These - and also any other things you think are similar - would be...probably more help to me in learning the language than most people seem to understand. I seriously am at beginner levels of Spanish. I know how to say that the children brush their teeth with the toothbrush every day, and that the bank is in front of the park, next to the hospital, and not a lot else. Still, I'm constantly trying to think in Spanish as much as I can, just on a narrating-daily-life kind of way. My internal running commentary will often go something like, "No quiero travajar en la mañana. No quiero travajar nunca. ...Antes de ir...al? a?...travahar, tengo que comer, pero, no se que qiero comer..."*** and so forth. Stupid stuff, but it keeps my head in Spanish instead of in English, which for me is a big part of how I learn, especially since I'm learning on my own. So being able to mutter to myself in Spanish would be an enormous help--that is, to mutter about something other than toothbrushes and alarm clocks and opening doors late but closing windows early.

Thanks in adva--

Oh! One more thing.

11. If I step on someone's foot, or forget something I meant to bring someone or, say, I don't know, write a HUGE long post the first day I join the community, do I use "lo siento" or "disculpe" or "perdonne me," or something else altogether?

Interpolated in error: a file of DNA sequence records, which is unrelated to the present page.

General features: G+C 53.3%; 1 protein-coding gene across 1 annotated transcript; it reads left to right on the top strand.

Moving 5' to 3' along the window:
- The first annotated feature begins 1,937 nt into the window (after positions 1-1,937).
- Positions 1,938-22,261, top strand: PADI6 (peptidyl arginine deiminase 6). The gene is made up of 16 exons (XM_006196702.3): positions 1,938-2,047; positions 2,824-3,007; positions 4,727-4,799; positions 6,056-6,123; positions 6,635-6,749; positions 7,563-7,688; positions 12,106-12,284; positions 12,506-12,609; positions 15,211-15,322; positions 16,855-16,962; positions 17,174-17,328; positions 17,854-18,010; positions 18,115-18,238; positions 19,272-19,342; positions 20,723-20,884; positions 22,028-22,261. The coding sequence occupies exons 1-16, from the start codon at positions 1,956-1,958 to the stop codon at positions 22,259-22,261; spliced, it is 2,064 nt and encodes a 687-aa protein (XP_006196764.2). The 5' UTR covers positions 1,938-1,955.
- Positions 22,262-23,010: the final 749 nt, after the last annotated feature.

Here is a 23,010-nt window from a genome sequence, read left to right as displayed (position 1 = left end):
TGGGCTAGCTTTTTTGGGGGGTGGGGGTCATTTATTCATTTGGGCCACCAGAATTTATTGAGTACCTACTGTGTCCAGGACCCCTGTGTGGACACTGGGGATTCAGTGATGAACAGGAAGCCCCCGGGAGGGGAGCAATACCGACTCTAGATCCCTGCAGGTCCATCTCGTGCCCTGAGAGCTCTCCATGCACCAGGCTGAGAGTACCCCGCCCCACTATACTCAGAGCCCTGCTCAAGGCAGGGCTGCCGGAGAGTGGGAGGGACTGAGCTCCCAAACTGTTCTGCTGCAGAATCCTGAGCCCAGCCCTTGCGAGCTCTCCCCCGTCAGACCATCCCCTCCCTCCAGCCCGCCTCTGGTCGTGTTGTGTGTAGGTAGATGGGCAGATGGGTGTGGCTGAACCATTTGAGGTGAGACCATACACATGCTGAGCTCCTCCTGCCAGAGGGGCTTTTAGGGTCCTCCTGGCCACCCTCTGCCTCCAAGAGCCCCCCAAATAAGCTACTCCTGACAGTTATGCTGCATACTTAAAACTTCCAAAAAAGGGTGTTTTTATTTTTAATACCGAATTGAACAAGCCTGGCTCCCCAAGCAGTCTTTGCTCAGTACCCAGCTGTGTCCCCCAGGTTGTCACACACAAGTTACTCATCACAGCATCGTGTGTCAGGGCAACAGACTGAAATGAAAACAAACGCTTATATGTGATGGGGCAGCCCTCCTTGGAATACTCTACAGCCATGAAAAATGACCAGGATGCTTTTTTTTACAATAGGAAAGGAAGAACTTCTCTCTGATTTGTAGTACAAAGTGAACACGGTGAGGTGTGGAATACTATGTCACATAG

Thanks in advance - muchas gracias - for any help at all on these things. It's the little things that matter. ¿No es?


*I do know that language use varies a great deal among the Spanish-speaking countries in the Americas. I think that what I'm learning is mostly Mexican Spanish, but I wouldn't swear to it. I'm actually fascinated by the regional differences, both of vocabulary and of accent, and am alway happy to hear, "In Peru, you could say ___, but in Colombia, they would look at you very funny if you tried that." On the other hand, there comes a point where one has to generalize, or nothing will ever get said, so for the most part I'm leaving it at "Latin American Spanish," unless someone has a strong suggestion that I do otherwise.

** Again, if anyone objects to my using romaji instead of kana when I write something in Japanese, let me know. It's faster for me, and I figure it's a little less alienating to people who don't know the language, but I don't know what the community's conventions on the subject are.

*** Aaaand please forgive any really terrible transcriptions or failure to get accents marked in Spanish. I'm learning from an audiobook only, and anyone who says "Oh, Spanish is easy, it's totally phonetic" has never really tried writing it when they've only heard it spoken. I'm going to be working on fixing this little problem.

Edited to add: Just thought I should say--when I write something down - this is especially likely in Spanish, but in whatever language - if I mangle the spelling or some other aspect of transcription, I would love to be corrected. It's not your job, obviously, but I'm definitely not going to be offended.
Tags: colloquialisms, ejectives, epithets, howdoyousay, idioms, insults, interjections, language acquisition, learning languages, slang, spanish, vocabulary